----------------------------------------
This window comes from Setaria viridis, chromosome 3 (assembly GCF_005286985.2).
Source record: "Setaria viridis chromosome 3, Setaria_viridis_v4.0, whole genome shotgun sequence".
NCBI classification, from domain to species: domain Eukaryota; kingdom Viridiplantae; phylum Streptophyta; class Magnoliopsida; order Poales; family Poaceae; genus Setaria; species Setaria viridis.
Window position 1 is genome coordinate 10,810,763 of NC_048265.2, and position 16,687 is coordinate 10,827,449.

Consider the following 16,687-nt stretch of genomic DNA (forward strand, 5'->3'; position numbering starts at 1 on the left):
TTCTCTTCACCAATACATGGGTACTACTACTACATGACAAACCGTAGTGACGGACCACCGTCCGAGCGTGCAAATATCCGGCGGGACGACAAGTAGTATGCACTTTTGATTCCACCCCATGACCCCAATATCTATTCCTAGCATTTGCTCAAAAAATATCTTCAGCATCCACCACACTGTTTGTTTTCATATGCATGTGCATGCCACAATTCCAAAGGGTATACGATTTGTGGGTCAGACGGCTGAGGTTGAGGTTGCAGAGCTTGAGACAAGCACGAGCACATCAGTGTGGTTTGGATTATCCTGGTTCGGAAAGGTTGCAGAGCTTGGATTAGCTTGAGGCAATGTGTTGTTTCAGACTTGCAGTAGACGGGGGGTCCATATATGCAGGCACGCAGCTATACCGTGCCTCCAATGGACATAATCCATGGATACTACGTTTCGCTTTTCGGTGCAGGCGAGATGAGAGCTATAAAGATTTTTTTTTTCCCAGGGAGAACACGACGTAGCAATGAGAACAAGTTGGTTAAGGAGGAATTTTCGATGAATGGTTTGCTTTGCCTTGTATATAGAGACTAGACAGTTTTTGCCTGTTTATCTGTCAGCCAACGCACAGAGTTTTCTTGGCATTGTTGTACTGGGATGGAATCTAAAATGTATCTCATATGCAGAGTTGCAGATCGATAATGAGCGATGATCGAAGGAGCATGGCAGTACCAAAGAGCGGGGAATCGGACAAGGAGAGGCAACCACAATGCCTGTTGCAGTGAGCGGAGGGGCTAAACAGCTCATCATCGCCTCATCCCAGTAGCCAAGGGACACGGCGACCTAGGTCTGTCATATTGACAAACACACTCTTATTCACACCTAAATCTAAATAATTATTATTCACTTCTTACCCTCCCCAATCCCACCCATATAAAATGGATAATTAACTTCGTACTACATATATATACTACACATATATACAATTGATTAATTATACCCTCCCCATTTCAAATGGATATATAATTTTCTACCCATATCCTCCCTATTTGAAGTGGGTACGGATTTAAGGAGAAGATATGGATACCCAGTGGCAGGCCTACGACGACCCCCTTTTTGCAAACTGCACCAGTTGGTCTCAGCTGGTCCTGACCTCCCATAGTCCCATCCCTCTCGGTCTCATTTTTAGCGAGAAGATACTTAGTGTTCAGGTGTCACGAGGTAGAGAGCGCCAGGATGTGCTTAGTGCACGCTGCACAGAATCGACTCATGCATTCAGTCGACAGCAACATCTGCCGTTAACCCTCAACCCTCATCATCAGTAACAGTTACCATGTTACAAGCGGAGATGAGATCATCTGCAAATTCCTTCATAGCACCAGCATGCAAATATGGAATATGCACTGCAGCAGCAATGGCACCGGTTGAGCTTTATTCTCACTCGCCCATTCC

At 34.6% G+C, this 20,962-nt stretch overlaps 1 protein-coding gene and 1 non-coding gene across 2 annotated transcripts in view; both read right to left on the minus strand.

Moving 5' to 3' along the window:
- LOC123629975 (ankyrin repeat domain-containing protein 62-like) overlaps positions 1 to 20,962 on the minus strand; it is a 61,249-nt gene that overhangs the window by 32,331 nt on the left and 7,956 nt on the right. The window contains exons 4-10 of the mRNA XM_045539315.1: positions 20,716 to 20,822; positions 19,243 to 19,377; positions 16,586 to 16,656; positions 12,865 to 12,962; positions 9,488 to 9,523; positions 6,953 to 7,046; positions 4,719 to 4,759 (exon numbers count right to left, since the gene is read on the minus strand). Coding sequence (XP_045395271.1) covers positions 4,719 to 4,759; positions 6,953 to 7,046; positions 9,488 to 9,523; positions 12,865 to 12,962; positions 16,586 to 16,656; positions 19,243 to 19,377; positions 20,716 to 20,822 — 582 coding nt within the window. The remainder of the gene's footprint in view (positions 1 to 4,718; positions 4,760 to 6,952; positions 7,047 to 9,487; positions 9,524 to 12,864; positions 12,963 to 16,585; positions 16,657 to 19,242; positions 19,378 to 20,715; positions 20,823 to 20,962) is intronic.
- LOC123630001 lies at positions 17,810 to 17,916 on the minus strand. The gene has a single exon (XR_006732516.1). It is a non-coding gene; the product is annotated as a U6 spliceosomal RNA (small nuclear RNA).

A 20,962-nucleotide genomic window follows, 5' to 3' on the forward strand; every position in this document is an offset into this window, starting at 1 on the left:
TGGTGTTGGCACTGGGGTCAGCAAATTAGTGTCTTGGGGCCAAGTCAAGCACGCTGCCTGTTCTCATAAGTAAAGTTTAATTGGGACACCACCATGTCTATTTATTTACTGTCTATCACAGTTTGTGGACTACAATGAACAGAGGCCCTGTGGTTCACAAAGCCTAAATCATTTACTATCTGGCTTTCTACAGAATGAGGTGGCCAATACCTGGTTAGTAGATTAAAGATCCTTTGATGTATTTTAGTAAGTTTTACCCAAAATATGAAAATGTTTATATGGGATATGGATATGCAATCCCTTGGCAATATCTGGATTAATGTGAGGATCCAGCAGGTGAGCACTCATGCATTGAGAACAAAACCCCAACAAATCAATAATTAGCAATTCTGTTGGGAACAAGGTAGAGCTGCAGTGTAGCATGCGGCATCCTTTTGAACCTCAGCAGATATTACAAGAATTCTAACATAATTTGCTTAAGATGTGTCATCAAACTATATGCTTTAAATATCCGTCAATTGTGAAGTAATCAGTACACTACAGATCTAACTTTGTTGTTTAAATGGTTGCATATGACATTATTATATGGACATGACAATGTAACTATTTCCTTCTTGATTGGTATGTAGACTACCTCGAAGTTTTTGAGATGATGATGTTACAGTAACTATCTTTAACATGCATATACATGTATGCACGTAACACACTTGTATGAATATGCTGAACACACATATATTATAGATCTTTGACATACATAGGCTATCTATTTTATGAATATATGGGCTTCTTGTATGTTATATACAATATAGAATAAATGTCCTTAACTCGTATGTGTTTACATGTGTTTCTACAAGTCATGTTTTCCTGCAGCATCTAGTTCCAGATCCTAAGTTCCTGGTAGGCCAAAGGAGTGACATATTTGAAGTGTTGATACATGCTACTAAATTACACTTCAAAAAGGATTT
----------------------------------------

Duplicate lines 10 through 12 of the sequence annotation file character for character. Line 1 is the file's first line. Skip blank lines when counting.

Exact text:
- LOC123630001 lies at positions 17,810 to 17,916 on the minus strand. The gene has a single exon (XR_006732516.1). It is a non-coding gene; the product is annotated as a U6 spliceosomal RNA (small nuclear RNA).

A 20,962-nucleotide genomic window follows, 5' to 3' on the forward strand; every position in this document is an offset into this window, starting at 1 on the left:
TGGTGTTGGCACTGGGGTCAGCAAATTAGTGTCTTGGGGCCAAGTCAAGCACGCTGCCTGTTCTCATAAGTAAAGTTTAATTGGGACACCACCATGTCTATTTATTTACTGTCTATCACAGTTTGTGGACTACAATGAACAGAGGCCCTGTGGTTCACAAAGCCTAAATCATTTACTATCTGGCTTTCTACAGAATGAGGTGGCCAATACCTGGTTAGTAGATTAAAGATCCTTTGATGTATTTTAGTAAGTTTTACCCAAAATATGAAAATGTTTATATGGGATATGGATATGCAATCCCTTGGCAATATCTGGATTAATGTGAGGATCCAGCAGGTGAGCACTCATGCATTGAGAACAAAACCCCAACAAATCAATAATTAGCAATTCTGTTGGGAACAAGGTAGAGCTGCAGTGTAGCATGCGGCATCCTTTTGAACCTCAGCAGATATTACAAGAATTCTAACATAATTTGCTTAAGATGTGTCATCAAACTATATGCTTTAAATATCCGTCAATTGTGAAGTAATCAGTACACTACAGATCTAACTTTGTTGTTTAAATGGTTGCATATGACATTATTATATGGACATGACAATGTAACTATTTCCTTCTTGATTGGTATGTAGACTACCTCGAAGTTTTTGAGATGATGATGTTACAGTAACTATCTTTAACATGCATATACATGTATGCACGTAACACACTTGTATGAATATGCTGAACACACATATATTATAGATCTTTGACATACATAGGCTATCTATTTTATGAATATATGGGCTTCTTGTATGTTATATACAATATAGAATAAATGTCCTTAACTCGTATGTGTTTACATGTGTTTCTACAAGTCATGTTTTCCTGCAGCATCTAGTTCCAGATCCTAAGTTCCTGGTAGGCCAAAGGAGTGACATATTTGAAGTGTTGATACATGCTACTAAATTACACTTCAAAAAGGATTT